A SOC 2 report is concerned with the way you handle customer data. That includes the security, confidentiality, processing integrity, privacy, and availability of customer data. Think of your SOC 2 report as an in-depth demonstration of how you protect customer data that comes through your system. Keep in mind this may include your customer’s customer data.


A SOC 3 report covers the same information as a SOC 2 report, but is less complex. It’s usually designed for the general public. You might want to produce a SOC 3 report for internal purposes, such as marketing your data security or reassuring your shareholders.

Benefits of different SOC audits

Each type of SOC audit brings its own distinct advantages for your organization. The audits you choose to undergo will depend on which of these advantages will benefit you most, especially based on the type of services or products you offer.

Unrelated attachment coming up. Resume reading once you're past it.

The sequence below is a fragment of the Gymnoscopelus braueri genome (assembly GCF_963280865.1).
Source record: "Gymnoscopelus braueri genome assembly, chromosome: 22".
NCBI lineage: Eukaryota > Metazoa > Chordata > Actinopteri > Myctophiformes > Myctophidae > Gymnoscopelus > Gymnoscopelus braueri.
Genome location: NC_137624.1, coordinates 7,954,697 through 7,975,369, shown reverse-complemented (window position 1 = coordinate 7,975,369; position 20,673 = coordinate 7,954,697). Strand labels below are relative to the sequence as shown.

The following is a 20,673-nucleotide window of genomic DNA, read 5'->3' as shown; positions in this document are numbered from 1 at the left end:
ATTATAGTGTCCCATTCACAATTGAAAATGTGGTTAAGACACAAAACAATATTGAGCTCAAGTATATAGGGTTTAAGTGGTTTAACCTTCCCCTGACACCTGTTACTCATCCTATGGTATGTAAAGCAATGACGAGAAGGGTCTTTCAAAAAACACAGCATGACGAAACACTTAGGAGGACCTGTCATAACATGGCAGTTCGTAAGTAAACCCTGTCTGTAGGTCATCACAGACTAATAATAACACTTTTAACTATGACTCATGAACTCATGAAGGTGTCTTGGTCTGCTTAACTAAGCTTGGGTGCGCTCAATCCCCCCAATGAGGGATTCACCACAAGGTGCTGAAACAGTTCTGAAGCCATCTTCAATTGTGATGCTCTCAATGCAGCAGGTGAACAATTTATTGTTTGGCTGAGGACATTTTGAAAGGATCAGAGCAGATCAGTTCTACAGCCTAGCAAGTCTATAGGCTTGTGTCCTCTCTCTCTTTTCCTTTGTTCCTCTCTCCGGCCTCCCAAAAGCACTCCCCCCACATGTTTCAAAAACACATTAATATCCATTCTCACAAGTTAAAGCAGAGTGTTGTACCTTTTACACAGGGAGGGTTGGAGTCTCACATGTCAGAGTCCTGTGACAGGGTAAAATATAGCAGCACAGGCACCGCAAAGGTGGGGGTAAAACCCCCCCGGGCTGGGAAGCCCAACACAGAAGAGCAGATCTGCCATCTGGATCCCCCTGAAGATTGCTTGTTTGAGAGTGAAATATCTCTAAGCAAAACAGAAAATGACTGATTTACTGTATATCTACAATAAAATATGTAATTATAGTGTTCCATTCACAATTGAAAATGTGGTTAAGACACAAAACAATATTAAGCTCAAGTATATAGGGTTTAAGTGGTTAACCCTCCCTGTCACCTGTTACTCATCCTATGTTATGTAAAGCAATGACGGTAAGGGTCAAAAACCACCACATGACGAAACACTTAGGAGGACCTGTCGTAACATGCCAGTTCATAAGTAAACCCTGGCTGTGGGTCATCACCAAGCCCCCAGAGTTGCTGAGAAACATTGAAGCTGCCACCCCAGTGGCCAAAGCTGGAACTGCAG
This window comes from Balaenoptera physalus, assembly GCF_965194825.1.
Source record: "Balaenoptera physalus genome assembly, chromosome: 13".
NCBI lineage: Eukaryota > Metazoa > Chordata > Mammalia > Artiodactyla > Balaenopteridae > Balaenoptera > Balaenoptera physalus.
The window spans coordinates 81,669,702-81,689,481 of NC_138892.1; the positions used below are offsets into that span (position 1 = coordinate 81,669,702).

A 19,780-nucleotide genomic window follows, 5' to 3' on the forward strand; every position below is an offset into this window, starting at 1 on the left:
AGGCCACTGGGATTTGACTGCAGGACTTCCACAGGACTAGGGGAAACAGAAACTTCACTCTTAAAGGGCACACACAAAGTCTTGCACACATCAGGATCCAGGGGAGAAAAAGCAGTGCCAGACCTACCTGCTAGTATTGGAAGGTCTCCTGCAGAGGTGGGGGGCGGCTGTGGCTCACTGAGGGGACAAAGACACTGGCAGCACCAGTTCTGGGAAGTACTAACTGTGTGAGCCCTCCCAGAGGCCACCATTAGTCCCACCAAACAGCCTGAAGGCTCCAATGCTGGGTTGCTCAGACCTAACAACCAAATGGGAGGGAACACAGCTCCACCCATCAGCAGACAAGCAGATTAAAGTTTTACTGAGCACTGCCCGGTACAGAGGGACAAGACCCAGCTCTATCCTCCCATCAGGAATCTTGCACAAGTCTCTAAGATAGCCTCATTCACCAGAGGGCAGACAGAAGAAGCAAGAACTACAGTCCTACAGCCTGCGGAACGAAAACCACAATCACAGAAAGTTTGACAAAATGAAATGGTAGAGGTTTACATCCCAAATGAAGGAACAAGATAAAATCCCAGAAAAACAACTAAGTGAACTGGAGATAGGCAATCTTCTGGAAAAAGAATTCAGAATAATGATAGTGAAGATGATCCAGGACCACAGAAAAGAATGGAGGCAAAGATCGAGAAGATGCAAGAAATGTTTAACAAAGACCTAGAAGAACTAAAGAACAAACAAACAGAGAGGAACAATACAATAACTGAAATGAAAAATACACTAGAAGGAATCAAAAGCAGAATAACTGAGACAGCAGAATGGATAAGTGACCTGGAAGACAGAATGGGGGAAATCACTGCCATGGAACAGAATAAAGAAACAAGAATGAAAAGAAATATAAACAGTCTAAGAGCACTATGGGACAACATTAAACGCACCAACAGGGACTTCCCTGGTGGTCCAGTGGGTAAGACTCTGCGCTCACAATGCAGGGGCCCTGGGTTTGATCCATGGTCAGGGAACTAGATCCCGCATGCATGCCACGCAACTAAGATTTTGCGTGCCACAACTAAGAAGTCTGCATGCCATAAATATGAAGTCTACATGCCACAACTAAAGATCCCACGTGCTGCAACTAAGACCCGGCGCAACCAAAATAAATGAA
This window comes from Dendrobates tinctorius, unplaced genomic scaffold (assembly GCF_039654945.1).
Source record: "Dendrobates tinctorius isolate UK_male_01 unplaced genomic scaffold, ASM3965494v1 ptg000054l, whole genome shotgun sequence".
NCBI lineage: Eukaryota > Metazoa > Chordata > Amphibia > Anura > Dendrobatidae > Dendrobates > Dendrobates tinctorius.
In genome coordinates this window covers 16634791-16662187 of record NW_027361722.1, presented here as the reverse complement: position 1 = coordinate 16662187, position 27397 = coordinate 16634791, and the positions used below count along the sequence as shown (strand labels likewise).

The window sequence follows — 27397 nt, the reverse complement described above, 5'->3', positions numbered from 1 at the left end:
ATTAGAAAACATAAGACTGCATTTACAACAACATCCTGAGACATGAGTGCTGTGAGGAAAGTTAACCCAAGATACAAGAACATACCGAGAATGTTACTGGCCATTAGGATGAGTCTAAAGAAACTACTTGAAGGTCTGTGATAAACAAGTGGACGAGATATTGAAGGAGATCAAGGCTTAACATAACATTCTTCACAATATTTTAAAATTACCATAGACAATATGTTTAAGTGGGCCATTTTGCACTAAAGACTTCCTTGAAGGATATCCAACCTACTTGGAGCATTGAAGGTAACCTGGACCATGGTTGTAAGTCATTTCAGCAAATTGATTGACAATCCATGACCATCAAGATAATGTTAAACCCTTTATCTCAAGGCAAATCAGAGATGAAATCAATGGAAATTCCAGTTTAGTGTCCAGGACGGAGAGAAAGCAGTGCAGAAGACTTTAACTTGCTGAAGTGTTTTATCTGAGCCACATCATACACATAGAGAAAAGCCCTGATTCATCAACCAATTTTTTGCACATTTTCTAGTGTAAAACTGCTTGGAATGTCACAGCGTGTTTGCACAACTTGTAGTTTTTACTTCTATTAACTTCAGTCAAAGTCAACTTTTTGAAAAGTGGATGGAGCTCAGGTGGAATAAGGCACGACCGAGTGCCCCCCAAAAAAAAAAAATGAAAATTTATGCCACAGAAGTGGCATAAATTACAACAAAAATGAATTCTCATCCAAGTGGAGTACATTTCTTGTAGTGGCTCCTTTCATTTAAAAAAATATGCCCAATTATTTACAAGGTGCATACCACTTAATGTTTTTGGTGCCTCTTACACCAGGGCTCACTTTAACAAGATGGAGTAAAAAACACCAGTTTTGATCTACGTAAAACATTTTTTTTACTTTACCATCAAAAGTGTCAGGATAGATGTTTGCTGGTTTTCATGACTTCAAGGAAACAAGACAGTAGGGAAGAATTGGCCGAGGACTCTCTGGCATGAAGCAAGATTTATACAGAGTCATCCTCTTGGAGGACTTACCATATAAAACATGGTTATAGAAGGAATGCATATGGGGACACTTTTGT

Benefits of SOC 1 audits

A SOC 1 audit takes a close look at your financial reporting practices to ensure that you’re following protocols that keep your reports consistent and reliable. If your organization is in a position where your financial reporting and record-keeping will affect your clients, as in the case of financial institutions, a SOC 1 report can open the door for new clients. 

Benefits of SOC 2 audits

The benefits of a SOC 2 audit are geared more toward data security instead of finances. Organizations in all industries are under a watchful eye from consumers who want to know if they can trust them with their private data. Now more than ever before, you’ll see prospective clients who will only do business with organizations that are SOC 2 compliant, so this audit is likely to pay for itself by allowing you to bring in lucrative clients.

Benefits of SOC 3 audits

SOC 3 audits are beneficial when you want to assure someone other than a prospective client that you have adequate security practices. A SOC 3 audit can improve the confidence of your shareholders so your financial support remains stable. It can assure the general public that you follow adequate security protocols so more customers feel safe engaging with your business.

SOC audit challenges